Mount Olive councilwoman speaks out for injustice and rights of all who are vulnerable

Mount Olive councilwoman speaks out for injustice and rights of all who are vulnerable

 

By Jillian Risberg 

It’s in her blood  — and a labor of love for Councilwoman Colleen Labow to help others and she’s been doing it all her life.

So it would seem only natural that she chose a life of service. But it didn’t start out that organically.

Back in 2001, one of Labow’s friends urged her to apply for the town’s newly formed Ethics Committee.

The councilwomen felt it was a bad idea.

“Judy, you know I can’t stand politics,” Labow told her friend.  “I really don’t want to get involved with that stuff. But she kept after me saying, ‘you really need to.’”

After two months of back and forth — Labow says she finally agreed, submitting her application and was actually chosen by the council for that committee.

“In the meantime, the council race was coming up,” she says.  “And I decided to run for the Mount Olive Township Council.”

But they informed her that she couldn’t be on the Ethics Committee if she was going to run for council, even though there was no selection criteria.

“So they decided to make changes to the selection criteria and violated the Sunshine Act actually,” Labow says.  “John Dorsey (Republican State senator, assemblyman), the township attorney at the time told me if I didn’t like it I would have to sue.”

According to the councilwoman, she didn’t want to sue the town, but she says they were doing everything illegally.

“I did file suit and had an attorney pro bono and I won,” Labow says. “It took two years and he told me it cost the town like $1200 in legal fees.”

She didn’t win that initial election but two years later the councilwoman ran again and secured a seat on the council.

“I started my service in January 2004,” Labow says.  “And it became like a joke after that whenever we were talking about ordinances or things you could do with a resolution vs. an ordinance.”

“John Dorsey used to kid around and say, ‘You gotta ask Mrs. Labow, she’s the ordinance expert around here.’”

When it comes to politics, the councilwoman says you like to think on a local level that everybody, including your fellow residents are concerned about the township.

“They always say there’s no Democratic or Republican way to plow the roads or to pave the roads,” Labow says.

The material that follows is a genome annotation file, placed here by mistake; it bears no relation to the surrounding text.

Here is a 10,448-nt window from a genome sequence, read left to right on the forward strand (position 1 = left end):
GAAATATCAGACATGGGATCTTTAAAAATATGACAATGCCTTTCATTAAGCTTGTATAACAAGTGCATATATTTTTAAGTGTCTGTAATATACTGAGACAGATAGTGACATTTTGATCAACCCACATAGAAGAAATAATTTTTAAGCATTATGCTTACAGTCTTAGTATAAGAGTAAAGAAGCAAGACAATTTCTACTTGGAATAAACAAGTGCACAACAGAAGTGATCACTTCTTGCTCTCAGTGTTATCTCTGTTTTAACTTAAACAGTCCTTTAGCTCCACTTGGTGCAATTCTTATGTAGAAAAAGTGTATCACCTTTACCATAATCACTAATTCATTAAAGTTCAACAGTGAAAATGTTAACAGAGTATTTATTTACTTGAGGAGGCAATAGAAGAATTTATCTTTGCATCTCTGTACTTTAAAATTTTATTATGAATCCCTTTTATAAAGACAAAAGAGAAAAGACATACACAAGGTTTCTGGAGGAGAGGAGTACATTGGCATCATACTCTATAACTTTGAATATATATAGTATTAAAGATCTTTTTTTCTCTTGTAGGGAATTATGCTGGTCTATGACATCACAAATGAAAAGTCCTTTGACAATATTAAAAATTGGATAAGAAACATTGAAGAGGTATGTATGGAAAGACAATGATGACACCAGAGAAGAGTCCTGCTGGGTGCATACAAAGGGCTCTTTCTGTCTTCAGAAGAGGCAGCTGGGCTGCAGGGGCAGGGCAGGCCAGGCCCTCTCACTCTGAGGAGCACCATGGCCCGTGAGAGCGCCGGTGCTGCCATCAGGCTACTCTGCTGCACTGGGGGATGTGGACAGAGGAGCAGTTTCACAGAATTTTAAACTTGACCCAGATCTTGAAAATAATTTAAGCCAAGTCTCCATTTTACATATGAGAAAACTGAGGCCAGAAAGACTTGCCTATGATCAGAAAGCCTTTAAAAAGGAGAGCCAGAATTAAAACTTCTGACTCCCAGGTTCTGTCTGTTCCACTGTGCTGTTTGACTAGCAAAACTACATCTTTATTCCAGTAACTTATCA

Council President Joe Nicastro echoes that sentiment, adding that when he looks at an issue he only sees a Mount Olive issue and what the right thing is to do for the residents. Working with Labow they are able to make that determination.

“Colleen is very knowledgeable and passionate and I enjoy our time together serving on council,” he says.

The councilwoman tries to stay as informed as possible so when a resident comes to her with a question or concern, she is able to direct them to the proper channels.

“But sometimes things do become very political,” Labow says.

Fortunately for the past several years, especially since Rob Greenbaum’s been there, the councilwoman says they haven’t experienced those political games and it’s been great.

“Because my dreams of how government should run, our government is running about as best as it could be,” Labow says. “Everybody is very respectful of others opinions, ya know we don’t always have to agree.”

And the councilwoman says that none of them have any problem agreeing to disagree.

“I love that we all listen to each other and want to hear what the other one has to say,” Labow says.  “Sometimes we change our minds, sometimes we don’t.”

She says they’re not fighting about it, instead staying focused and realistically looking at how to perform the most effectively for the township.

“It sounds like it doesn’t seem possible but it’s really exciting that it’s actually working,” the councilwoman says. “That’s why I think when you keep politics out of it you can get things accomplished.”

She calls it an honor to be a member of the council and can’t think of a better government entity to work with than Mayor Rob Greenbaum and all the commissioners.

“We have a rare mindset,” she says. “We all keep what we believe is in the best interest of our community the priority.”

According to Labow, even if you don’t like whoever’s elected, try to work with the person during their term to see what you can get done.

That type of collaborative effort has paid off for the council.

“We have worked very hard to improve roads, programs and services, reduce debt, increase our financial rating and (always) look for more ways to make improvements and keep municipal taxes stable,” the councilwoman says.

 

Looking ahead to 2020, there will be new tenants in town, as Amazon intends to repurpose the old Sam’s Club (ITC Crossings Mall) into an e-fulfillment center sometime in the new year, the company announced.

Stunned workers were greeted with locked doors when the Budd Lake site closed abruptly in early 2019 due to nationwide budget cuts, along with 175 jobs.

 

When the giant retailer moves into the space, they plan to hire hundreds of full- and part-time employees.

“They’re contemplating putting a flex warehouse,” Labow says. “Of course they’d have to improve the cap for the landfill and all that other stuff. So all these things are really nice items that are happening.”

 

On the other hand, the councilwoman says you get the frustrating end of the job and you have to have a lot of patience.